Chandrayaan 2 enters Moon’s orbit — play-by-play of how it happened

Chandrayaan 2 enters Moon's orbitISRO

  • Chandrayaan 2 successfully inserted itself into the Moon’s orbit today morning.
  • It reached the Moon’s sphere of influence yesterday but had to slow in order to captured by the Moon’s gravity.
  • If Chandrayaan 2 had missed calculated its velocity then it wouldn’t be on track to land on the Moon’s South Pole.
Chandrayaan 2 hit a new milestone today when it successfully left Earth’s orbit to enter the Moon’s orbit.

The completion of the Lunar Orbit Insertion (LOI) — also dubbed ‘lunar capture’ — puts india a step closer to making India the first country to land on the Moon’s South Pole.

The entire maneuver took approximately 28 minutes to complete and the spacecraft is now starting its orbit around the Moon preparing to get in position to put Vikram, the lander, on the lunar surface on 7 September 2019.

Play by play of how today’s critical maneuver went down:

For Chandrayaan 2 to reach the Moon’s sphere of influence or gravitational field, the spacecraft had to complete six orbits around the Earth.

After orbiting the planet for 28 days, the spacecraft finally reached the point where the Moon’s orbit intersects its path on 19 August 2019 at 3:00pm.

“At that point, Chandrayaan 2 was in the sphere of influence of the moon,” said ISRO Chairman K Sivan during the press conference.

Since it was now affected by the Moon’s gravitational force — the spacecraft is gaining speed.

Left as is, Chandrayaan 2 would keep getting faster and then eventually escape the Earth. To ensure that the spacecraft makes it to the moon — ISRO had to slow it down.

“In order to reduce the velocity of Chandrayaan 2 from 2.4 kmps to 2.1 kmps, the LOI maneuver was carried out today,” explained Sivan.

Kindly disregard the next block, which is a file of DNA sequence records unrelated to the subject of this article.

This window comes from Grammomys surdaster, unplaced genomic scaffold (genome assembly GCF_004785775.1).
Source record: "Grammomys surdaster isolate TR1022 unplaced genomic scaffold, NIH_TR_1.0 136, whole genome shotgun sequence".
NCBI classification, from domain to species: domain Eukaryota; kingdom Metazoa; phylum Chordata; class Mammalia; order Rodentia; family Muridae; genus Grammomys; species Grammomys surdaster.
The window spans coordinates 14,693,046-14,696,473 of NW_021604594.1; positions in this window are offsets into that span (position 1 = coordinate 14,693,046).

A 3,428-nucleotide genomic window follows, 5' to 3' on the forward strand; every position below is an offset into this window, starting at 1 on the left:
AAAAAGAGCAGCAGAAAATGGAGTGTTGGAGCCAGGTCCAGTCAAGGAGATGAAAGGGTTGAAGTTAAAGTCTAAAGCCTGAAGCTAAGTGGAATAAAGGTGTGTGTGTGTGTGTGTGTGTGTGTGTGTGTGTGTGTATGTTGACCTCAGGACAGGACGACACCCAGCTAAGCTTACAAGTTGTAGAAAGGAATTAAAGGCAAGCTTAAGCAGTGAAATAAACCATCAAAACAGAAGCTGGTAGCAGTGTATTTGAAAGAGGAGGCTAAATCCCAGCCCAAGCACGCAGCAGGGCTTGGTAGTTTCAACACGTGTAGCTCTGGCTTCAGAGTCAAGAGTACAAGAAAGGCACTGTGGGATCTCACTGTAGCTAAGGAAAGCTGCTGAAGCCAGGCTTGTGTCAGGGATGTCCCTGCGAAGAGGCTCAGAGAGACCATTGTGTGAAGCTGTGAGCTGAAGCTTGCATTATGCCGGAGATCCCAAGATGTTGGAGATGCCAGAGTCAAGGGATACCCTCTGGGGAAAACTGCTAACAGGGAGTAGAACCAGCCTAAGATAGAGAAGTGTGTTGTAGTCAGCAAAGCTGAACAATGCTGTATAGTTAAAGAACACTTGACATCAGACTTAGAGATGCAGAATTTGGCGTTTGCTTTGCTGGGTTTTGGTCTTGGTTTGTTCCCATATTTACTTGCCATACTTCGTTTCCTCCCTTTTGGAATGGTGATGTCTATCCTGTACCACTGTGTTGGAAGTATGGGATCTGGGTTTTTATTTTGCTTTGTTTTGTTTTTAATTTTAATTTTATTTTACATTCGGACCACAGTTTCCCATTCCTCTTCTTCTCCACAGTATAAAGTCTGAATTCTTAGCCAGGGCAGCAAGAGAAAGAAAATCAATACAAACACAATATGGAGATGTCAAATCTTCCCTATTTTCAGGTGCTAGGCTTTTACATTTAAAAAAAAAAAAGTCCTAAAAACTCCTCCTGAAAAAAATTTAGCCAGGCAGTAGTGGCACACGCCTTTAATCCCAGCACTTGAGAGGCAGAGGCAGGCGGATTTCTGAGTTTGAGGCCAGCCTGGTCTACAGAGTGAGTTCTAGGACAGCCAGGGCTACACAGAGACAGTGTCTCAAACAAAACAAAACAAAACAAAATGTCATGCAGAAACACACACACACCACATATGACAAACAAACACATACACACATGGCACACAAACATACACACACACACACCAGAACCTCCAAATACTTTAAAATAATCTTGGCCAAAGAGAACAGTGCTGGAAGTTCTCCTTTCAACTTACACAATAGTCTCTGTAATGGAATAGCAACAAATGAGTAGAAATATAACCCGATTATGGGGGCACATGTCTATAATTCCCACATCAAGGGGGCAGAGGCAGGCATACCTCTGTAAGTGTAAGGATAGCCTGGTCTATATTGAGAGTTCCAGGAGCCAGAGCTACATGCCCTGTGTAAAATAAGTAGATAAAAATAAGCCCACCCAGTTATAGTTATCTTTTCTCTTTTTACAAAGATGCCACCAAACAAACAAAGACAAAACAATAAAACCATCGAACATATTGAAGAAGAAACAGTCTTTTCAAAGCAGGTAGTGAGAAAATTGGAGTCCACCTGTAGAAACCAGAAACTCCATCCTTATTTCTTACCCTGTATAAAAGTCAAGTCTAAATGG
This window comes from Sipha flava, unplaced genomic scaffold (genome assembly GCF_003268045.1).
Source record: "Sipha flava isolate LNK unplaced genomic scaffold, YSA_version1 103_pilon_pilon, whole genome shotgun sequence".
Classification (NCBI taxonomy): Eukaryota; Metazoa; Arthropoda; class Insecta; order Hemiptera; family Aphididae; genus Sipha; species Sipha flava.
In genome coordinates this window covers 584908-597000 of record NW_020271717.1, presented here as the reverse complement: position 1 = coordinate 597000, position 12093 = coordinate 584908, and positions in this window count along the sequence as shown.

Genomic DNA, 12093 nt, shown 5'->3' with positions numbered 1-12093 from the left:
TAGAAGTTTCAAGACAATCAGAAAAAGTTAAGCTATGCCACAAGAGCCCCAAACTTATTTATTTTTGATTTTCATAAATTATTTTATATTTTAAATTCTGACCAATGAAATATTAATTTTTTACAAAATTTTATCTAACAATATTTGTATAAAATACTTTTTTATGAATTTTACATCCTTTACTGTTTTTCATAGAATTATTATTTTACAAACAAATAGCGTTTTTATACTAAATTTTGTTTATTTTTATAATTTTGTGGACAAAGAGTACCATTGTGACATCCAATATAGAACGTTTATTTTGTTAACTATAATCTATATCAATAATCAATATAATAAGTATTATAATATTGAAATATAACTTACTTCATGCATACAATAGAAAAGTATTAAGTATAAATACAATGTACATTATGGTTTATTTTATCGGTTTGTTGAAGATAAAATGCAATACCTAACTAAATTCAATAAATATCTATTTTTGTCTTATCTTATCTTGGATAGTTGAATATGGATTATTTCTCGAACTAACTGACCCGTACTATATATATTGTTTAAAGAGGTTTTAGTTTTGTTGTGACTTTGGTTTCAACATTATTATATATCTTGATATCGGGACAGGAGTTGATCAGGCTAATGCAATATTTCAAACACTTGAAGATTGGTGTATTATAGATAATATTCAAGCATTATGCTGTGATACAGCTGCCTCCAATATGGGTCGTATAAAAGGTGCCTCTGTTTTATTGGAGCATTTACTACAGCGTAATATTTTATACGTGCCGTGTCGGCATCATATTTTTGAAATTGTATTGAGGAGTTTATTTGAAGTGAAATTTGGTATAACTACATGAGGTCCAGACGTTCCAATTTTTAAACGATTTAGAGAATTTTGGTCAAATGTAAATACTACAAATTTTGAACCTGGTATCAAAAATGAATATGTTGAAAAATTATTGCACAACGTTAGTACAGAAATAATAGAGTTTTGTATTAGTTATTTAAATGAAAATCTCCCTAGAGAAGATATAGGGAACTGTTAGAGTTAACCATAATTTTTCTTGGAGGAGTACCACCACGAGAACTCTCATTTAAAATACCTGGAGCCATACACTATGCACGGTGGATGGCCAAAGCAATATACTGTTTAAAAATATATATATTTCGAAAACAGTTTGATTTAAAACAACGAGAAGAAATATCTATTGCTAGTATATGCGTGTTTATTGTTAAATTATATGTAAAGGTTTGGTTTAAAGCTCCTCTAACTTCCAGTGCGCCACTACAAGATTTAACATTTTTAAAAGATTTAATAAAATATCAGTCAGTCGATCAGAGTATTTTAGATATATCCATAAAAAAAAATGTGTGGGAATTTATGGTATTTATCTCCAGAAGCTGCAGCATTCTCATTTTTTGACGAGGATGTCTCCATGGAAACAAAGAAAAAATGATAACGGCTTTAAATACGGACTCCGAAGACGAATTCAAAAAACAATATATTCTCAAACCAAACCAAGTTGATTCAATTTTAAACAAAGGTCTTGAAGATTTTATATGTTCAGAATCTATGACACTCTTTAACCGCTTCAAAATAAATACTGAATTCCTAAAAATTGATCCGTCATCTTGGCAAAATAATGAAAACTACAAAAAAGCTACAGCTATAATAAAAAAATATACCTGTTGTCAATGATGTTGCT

Now, Chandrayaan 2 is at an obit of 114 kilometers by 18,000 kilometers around the Moon.

Everything that could have gone wrong

Had LOI not been successful, the orbit of Chandrayaan 2 would have been off target.

As a result, Chandrayaan 2 wouldn’t have made it to the Moon’s South Pole and possibly have been lost altogether.

“Out of 10.9 kmps, in case there is a dispersion of 10 cmps difference, that will end with the orbital inclination towards the moon will be off by seven degrees. It will not be able to meet the requirement of meeting the soft landing on the South Pole,” said Sivan.

What’s next?

The next major milestone from Chandrayaan 2 will take place on 2 September 2019 when the lander, Vikram, will separate from the main spacecraft after four more lunar burns.

“Till now, all the operations were carried by the propulsion systems. After that, all the operations will be from the lander,” explained Sivan.

ISRO will also be constantly checking on the operations of Vikram to make sure that everything is functioning properly before attempting the soft landing on 7 September 2019.

See also:
Here’s why it’s going to take 7 weeks for Chandrayaan 2 to reach the Moon

Chandrayaan 2 will give India bragging rights even if it doesn’t find water

India’s second mission to the moon will use these 14 high-tech instruments to look for water
{{}}
Add Comment()
Comments ()
X
Sort By:
Be the first one to comment.
We have sent you a verification email. This comment will be published once verification is done.